During the 3 years of my media course I have expressed the highest desire to be a film editor. I find that post-production is my strongest point and a career path that I am suitable for.
Starting as an editor in the film industry is probably not going to happen straight away, one must always start as a runner or assistant editor.
Roles of film editor and assistant editor in the media industry
“Broadly as an assistant editor you work to support the editor. You organise and maintain the project on whatever editing system you are using, you liaise between the different post-production departments, and you produce deliverables at various stages for the director and executives.
As an editor you work with the director to shape the story and solve problems. You are a ‘fresh set of eyes’ and hopefully an objective viewer whose job is to help the film, even if that means losing things that the director loves. You will be involved in choosing which shots to use and in what order, creating the sound and music track. You might even be required to completely change the structure of the film and use visual effects to solve story problems.”
Taken from freelance film editor Michael Ho’s case study; he goes on to state:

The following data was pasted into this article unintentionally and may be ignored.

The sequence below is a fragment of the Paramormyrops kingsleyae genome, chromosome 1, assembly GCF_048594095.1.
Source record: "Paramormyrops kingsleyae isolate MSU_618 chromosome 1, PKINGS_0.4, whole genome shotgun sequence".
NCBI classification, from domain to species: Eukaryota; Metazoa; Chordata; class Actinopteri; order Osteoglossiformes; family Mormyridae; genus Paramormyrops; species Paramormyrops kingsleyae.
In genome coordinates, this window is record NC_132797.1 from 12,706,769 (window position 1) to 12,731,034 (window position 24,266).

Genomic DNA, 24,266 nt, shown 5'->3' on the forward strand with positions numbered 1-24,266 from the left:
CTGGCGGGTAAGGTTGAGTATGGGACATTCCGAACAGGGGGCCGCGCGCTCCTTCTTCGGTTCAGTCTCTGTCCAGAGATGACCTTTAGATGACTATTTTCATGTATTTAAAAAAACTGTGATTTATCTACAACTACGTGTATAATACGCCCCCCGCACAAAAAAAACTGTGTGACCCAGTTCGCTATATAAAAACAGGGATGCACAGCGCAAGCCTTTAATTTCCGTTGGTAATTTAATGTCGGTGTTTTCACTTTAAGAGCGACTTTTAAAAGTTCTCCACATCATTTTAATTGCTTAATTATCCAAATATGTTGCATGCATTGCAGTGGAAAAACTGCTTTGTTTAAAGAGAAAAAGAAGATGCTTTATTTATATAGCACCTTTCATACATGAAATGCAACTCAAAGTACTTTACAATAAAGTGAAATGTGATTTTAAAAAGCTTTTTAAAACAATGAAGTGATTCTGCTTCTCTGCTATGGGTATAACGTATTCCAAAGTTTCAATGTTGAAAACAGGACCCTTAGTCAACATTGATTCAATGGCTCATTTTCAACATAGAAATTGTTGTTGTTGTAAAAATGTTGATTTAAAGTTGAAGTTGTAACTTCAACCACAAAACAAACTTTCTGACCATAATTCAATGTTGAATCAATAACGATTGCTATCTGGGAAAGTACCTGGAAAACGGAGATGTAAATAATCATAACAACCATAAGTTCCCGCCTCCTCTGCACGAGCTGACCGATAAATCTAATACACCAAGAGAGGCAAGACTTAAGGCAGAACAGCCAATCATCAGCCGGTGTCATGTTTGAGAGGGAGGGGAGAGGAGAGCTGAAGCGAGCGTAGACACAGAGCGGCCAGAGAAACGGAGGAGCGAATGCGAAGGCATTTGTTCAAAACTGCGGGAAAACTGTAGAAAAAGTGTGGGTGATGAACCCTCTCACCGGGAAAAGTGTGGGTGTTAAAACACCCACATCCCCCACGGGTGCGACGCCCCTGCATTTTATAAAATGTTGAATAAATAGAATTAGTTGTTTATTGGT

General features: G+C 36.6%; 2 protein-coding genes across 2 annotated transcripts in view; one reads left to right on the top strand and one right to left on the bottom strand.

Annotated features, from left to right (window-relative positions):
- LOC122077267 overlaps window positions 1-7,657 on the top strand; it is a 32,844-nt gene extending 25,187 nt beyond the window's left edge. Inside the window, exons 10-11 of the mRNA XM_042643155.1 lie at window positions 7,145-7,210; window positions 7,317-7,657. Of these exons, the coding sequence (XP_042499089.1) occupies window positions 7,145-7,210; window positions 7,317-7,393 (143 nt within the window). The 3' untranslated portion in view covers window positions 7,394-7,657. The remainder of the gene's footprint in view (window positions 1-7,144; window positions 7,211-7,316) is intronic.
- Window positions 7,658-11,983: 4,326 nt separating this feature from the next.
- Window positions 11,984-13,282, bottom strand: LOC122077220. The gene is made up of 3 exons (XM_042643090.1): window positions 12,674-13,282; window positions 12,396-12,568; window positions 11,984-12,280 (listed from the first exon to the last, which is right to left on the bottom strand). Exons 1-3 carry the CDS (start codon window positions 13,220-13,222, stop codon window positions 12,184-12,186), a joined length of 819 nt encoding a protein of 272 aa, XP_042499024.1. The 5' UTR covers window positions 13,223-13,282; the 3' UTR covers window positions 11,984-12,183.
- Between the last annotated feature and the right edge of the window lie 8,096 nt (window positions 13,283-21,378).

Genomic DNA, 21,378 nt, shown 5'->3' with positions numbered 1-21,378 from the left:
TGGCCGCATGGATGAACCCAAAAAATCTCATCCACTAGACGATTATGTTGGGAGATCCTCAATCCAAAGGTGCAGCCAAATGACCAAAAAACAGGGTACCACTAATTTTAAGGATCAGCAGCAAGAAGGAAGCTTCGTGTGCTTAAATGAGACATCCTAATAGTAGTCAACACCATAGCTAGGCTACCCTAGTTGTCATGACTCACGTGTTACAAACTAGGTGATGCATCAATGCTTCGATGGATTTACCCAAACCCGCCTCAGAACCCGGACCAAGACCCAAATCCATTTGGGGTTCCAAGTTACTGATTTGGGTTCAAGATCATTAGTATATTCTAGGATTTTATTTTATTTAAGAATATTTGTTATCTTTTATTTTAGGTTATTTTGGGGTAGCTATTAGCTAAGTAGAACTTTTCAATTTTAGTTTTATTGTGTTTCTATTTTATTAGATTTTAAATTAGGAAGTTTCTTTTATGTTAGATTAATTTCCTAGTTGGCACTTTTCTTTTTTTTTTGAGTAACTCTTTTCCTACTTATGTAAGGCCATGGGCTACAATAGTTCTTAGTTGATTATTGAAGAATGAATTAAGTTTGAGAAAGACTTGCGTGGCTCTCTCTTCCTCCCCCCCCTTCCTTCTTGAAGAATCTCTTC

“The more challenging aspects of the job are that often the working hours can be long, deadlines short, and the environment can be quite stressful. You have to be a skilled politician at times to mediate between strong personalities. Also sitting at a computer all day is not good for you.
If you’re looking to enter this career be sure that you really want to do it, as it’s not an easy path. Have a passion for filmmaking and be a perfectionist. Make all the contacts that you can and maintain them, that’s how you’ll stay in work.”
Michael is a freelance film editor who completed an MA in Film Editing at the National Film and Television School. He also has a degree in media and information studies from the University of Brighton.
Other Film Editor case studies
These case studies feature established editors in the film industry. I find it exciting reading about their experiences – this makes me more keen on being an editor. It fits my personality and motto of working to ‘perfection’.